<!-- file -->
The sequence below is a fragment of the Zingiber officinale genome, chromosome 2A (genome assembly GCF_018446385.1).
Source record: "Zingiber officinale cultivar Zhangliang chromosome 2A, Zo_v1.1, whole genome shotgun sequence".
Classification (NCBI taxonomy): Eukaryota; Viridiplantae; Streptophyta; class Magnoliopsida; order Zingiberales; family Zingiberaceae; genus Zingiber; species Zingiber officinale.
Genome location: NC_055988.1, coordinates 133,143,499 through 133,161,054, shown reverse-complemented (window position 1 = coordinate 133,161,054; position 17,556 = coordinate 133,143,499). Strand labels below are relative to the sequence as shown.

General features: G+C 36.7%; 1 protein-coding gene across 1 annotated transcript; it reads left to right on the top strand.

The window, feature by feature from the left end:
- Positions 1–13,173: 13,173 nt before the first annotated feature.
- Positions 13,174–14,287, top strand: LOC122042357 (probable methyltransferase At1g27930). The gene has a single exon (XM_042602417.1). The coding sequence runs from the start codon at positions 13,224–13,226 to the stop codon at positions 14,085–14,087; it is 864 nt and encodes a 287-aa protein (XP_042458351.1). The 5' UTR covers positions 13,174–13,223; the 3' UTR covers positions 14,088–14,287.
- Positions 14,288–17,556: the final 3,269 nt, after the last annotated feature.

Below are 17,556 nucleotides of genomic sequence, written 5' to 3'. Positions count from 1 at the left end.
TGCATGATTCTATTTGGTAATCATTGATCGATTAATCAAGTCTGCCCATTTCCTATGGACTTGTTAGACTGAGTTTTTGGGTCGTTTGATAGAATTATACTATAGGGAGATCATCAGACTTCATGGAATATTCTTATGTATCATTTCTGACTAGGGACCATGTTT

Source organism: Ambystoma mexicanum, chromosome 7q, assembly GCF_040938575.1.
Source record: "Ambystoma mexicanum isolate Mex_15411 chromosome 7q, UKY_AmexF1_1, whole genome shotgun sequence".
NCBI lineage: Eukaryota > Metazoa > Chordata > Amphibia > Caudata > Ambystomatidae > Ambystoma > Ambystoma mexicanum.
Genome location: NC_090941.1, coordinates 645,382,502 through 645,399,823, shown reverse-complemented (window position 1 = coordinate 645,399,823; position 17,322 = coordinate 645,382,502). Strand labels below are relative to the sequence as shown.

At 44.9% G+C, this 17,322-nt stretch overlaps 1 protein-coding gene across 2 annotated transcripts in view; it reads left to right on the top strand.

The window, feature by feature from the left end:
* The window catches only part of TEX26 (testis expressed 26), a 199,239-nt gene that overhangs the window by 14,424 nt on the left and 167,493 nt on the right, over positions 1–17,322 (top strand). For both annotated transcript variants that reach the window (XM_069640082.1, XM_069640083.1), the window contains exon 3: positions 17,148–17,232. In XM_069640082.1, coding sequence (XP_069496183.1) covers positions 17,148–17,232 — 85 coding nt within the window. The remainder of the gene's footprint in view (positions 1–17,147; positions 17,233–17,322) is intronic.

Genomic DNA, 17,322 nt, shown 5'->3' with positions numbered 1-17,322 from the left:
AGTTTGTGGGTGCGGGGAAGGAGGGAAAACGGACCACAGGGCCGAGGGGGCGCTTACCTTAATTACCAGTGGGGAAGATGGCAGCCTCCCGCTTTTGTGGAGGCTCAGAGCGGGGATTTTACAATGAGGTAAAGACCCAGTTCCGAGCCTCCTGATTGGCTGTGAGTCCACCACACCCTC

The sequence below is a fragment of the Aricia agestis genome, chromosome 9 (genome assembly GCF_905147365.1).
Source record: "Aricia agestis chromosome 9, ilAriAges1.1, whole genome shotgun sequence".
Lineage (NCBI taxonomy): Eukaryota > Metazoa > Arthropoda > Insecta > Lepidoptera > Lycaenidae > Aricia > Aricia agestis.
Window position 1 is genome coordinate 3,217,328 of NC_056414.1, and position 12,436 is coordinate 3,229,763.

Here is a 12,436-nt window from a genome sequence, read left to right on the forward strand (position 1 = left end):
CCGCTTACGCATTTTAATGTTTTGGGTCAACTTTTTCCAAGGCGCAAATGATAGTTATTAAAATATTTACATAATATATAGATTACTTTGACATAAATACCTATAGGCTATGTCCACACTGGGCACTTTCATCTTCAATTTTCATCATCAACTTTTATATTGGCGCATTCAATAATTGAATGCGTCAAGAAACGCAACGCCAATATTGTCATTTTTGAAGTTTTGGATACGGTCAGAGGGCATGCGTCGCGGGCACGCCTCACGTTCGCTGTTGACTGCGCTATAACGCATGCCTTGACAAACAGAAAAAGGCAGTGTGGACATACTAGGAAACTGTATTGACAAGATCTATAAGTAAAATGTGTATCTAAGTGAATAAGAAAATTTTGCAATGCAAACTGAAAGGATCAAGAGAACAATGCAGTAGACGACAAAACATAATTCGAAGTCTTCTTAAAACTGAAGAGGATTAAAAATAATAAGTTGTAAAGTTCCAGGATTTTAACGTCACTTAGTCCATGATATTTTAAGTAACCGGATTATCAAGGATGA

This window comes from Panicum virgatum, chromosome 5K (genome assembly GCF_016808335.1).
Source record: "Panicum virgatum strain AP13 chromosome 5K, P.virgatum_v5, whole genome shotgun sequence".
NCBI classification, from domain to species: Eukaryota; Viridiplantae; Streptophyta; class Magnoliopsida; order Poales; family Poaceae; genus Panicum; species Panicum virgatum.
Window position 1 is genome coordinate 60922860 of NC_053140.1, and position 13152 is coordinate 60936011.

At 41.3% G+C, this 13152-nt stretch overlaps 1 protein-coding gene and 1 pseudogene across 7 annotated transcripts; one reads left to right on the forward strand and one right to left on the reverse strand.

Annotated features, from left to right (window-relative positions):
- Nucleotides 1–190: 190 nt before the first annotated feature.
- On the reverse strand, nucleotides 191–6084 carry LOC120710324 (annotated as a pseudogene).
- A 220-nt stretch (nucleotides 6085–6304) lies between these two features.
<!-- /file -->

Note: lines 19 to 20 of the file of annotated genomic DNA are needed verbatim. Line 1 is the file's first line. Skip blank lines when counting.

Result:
Genomic DNA, 17,322 nt, shown 5'->3' with positions numbered 1-17,322 from the left:
AGTTTGTGGGTGCGGGGAAGGAGGGAAAACGGACCACAGGGCCGAGGGGGCGCTTACCTTAATTACCAGTGGGGAAGATGGCAGCCTCCCGCTTTTGTGGAGGCTCAGAGCGGGGATTTTACAATGAGGTAAAGACCCAGTTCCGAGCCTCCTGATTGGCTGTGAGTCCACCACACCCTC